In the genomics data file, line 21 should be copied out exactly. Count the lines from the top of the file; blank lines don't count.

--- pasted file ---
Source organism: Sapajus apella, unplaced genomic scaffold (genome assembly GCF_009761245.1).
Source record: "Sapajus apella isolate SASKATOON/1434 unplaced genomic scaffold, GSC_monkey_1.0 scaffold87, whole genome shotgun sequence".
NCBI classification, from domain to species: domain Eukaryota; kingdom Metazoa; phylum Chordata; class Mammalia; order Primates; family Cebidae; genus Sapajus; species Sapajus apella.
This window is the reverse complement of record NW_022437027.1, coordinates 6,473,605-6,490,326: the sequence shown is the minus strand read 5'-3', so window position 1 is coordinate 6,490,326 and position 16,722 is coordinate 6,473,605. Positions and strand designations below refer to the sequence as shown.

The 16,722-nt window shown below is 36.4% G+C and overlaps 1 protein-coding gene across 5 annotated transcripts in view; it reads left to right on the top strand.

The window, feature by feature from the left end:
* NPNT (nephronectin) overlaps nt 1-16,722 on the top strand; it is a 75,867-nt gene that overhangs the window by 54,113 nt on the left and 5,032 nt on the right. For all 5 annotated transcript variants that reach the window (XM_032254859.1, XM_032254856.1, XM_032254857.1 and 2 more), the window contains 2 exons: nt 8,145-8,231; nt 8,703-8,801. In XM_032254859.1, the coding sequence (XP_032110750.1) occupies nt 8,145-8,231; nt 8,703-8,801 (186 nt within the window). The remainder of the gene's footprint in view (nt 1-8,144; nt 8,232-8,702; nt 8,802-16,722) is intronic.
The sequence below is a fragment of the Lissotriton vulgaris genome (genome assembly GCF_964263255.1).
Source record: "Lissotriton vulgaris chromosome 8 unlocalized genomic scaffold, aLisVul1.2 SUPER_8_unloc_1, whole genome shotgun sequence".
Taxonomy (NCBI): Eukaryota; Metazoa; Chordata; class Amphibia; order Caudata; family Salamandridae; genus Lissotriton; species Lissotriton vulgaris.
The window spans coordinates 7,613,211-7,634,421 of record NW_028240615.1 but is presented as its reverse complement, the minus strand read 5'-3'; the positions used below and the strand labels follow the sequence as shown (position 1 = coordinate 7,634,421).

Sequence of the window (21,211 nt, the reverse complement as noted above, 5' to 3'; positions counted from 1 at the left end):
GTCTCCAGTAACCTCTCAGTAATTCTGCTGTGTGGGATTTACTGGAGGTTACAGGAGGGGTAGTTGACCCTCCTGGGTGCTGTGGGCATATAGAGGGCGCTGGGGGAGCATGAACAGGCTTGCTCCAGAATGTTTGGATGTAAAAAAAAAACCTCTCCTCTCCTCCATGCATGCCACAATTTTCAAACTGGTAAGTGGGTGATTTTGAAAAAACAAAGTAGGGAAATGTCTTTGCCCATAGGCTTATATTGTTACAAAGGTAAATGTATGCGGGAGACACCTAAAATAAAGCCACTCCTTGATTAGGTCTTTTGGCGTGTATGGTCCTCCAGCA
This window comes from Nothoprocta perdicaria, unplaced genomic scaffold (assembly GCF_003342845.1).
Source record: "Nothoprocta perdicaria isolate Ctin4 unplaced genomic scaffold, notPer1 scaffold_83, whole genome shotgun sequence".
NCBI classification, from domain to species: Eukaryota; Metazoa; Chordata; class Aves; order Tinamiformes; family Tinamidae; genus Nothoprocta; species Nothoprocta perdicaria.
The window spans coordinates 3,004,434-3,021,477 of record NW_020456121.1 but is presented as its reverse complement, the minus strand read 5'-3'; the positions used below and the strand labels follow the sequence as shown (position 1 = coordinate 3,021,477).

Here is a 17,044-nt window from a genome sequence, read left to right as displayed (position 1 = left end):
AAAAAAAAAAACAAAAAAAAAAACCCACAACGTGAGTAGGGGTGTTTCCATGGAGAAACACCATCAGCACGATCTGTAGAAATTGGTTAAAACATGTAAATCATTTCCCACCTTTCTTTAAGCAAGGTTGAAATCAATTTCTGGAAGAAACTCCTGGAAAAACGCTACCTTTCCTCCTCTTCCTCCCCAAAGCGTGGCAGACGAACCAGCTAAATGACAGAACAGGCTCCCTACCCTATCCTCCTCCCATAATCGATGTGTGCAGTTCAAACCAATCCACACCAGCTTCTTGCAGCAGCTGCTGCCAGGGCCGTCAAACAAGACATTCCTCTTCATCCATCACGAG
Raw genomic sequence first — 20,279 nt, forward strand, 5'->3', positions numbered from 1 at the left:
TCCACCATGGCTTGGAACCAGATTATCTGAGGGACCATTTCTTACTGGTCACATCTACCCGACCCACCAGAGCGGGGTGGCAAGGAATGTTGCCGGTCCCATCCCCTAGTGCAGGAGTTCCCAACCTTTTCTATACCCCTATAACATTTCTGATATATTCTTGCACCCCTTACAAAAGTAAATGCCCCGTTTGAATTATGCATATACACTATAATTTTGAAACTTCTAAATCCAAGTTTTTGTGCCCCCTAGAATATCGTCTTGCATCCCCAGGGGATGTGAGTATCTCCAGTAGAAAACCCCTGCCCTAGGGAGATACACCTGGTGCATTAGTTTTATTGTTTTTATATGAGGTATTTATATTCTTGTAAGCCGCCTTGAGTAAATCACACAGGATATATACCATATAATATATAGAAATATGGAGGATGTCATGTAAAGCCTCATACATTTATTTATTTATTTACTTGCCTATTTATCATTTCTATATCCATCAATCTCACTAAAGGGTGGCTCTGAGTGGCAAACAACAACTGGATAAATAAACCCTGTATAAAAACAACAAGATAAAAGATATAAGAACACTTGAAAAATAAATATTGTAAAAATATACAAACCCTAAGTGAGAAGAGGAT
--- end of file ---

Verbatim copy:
TCCACCATGGCTTGGAACCAGATTATCTGAGGGACCATTTCTTACTGGTCACATCTACCCGACCCACCAGAGCGGGGTGGCAAGGAATGTTGCCGGTCCCATCCCCTAGTGCAGGAGTTCCCAACCTTTTCTATACCCCTATAACATTTCTGATATATTCTTGCACCCCTTACAAAAGTAAATGCCCCGTTTGAATTATGCATATACACTATAATTTTGAAACTTCTAAATCCAAGTTTTTGTGCCCCCTAGAATATCGTCTTGCATCCCCAGGGGATGTGAGTATCTCCAGTAGAAAACCCCTGCCCTAGGGAGATACACCTGGTGCATTAGTTTTATTGTTTTTATATGAGGTATTTATATTCTTGTAAGCCGCCTTGAGTAAATCACACAGGATATATACCATATAATATATAGAAATATGGAGGATGTCATGTAAAGCCTCATACATTTATTTATTTATTTACTTGCCTATTTATCATTTCTATATCCATCAATCTCACTAAAGGGTGGCTCTGAGTGGCAAACAACAACTGGATAAATAAACCCTGTATAAAAACAACAAGATAAAAGATATAAGAACACTTGAAAAATAAATATTGTAAAAATATACAAACCCTAAGTGAGAAGAGGAT